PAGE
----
One morning during Sunday school, the teacher explained that God loves us and has a plan of happiness for each one of us. I remember him sharing a scripture from the Book of Mormon, “Adam fell that men might be; and men are, that they might have joy.” After hearing that I asked myself, “When I am an old woman, what do I want to remember when I look back on my life? Do I want to look back and remember all of the time I spent worrying over weight and food? Or do I want to remember happy memories with my friends and family?” Obviously I would prefer the latter. That day on, I tried my best to remember that I was on this earth to live my life to the fullest—not to waste away time with fear and worry. I also thought about what things gave me the most joy and decided to put those priorities above my food anxiety.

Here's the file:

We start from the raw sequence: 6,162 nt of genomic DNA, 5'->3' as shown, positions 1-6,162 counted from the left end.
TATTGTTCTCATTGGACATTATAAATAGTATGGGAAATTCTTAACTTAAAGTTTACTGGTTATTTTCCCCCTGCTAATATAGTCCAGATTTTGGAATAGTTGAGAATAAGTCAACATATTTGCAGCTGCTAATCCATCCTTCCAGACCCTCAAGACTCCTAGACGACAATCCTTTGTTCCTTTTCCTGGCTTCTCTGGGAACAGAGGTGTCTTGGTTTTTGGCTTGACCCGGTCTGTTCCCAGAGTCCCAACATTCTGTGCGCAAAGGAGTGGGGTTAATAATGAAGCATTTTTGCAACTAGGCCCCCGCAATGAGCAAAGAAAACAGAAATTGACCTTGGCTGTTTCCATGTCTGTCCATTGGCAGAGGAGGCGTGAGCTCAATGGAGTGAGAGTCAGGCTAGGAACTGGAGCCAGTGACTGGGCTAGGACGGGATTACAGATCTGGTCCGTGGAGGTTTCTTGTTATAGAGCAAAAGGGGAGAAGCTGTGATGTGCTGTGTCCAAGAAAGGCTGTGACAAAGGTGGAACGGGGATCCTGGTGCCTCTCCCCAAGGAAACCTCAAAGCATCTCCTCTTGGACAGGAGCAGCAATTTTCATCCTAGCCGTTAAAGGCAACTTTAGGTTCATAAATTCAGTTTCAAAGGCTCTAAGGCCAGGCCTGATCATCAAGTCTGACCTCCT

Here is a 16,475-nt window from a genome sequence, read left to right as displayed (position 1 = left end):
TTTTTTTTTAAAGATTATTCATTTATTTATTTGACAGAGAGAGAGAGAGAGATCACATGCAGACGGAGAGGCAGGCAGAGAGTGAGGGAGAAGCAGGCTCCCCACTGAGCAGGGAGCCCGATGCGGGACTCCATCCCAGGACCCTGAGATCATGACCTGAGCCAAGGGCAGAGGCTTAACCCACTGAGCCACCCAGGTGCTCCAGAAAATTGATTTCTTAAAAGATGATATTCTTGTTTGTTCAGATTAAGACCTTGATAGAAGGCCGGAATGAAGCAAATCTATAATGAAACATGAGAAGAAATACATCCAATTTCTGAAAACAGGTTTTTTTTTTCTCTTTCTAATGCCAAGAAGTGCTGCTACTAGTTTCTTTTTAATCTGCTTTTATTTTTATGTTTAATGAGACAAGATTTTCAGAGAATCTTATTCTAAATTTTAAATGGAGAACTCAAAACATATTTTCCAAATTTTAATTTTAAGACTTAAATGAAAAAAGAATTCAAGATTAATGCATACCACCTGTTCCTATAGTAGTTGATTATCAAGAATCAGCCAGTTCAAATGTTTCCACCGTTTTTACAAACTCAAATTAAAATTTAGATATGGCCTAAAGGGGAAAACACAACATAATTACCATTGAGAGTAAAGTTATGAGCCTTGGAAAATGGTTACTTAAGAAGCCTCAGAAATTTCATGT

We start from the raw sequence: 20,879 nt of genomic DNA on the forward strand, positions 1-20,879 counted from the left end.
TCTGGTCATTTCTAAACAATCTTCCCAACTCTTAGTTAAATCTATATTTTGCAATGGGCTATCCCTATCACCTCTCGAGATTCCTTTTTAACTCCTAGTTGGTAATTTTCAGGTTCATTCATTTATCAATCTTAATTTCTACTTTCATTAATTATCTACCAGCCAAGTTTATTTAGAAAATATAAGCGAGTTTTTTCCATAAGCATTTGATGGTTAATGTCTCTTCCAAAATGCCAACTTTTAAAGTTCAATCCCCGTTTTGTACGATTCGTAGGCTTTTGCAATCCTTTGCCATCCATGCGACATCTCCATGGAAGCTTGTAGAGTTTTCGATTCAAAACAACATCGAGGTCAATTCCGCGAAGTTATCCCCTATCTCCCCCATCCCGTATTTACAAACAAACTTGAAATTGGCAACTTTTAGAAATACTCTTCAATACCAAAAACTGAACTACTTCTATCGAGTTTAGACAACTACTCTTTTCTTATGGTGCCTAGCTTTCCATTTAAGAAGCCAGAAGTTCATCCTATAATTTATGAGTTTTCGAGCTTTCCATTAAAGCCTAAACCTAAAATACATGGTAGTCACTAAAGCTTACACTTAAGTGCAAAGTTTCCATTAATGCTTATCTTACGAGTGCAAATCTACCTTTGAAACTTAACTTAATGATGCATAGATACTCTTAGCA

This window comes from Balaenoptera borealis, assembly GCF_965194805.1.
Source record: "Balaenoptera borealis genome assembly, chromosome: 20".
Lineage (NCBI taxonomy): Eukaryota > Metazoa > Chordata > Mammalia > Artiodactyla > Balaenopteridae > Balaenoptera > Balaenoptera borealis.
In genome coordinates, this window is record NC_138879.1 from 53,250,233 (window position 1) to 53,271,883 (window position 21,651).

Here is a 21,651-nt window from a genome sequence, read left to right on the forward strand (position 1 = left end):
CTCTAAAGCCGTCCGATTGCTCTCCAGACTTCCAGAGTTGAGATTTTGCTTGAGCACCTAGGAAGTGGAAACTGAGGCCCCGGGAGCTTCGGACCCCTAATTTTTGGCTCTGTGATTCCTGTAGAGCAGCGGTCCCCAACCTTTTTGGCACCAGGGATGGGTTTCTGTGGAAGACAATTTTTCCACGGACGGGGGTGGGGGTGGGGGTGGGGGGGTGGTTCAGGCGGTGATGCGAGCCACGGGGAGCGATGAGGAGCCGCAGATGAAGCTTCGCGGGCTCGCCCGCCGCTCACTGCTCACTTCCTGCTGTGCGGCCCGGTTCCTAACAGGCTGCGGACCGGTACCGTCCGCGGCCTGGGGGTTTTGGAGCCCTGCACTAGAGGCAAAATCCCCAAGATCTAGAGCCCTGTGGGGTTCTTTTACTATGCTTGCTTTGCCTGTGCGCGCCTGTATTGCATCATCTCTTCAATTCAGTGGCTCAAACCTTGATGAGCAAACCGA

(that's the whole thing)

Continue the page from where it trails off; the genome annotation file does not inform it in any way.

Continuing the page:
2. Confide in Close Friends
For the longest time I did not want to talk to anyone about my eating disorder because I was ashamed of it. People have always seen me as a calm, collected person and the thought of anyone seeing me as anxious or weak made me feel even more insecure. One evening I went to the temple (a place Mormons go to worship God and ponder) and while I was there I had a strong impression to tell one of my roommates about my anorexia. Confiding in my roommate was the first step I took on the road to recovery. I was able to vent to her, set goals with her, and be accountable to her. Though she did not completely understand my situation, she loved me through thick and thin and was always there when I needed her.
3. Celebrate the Little Things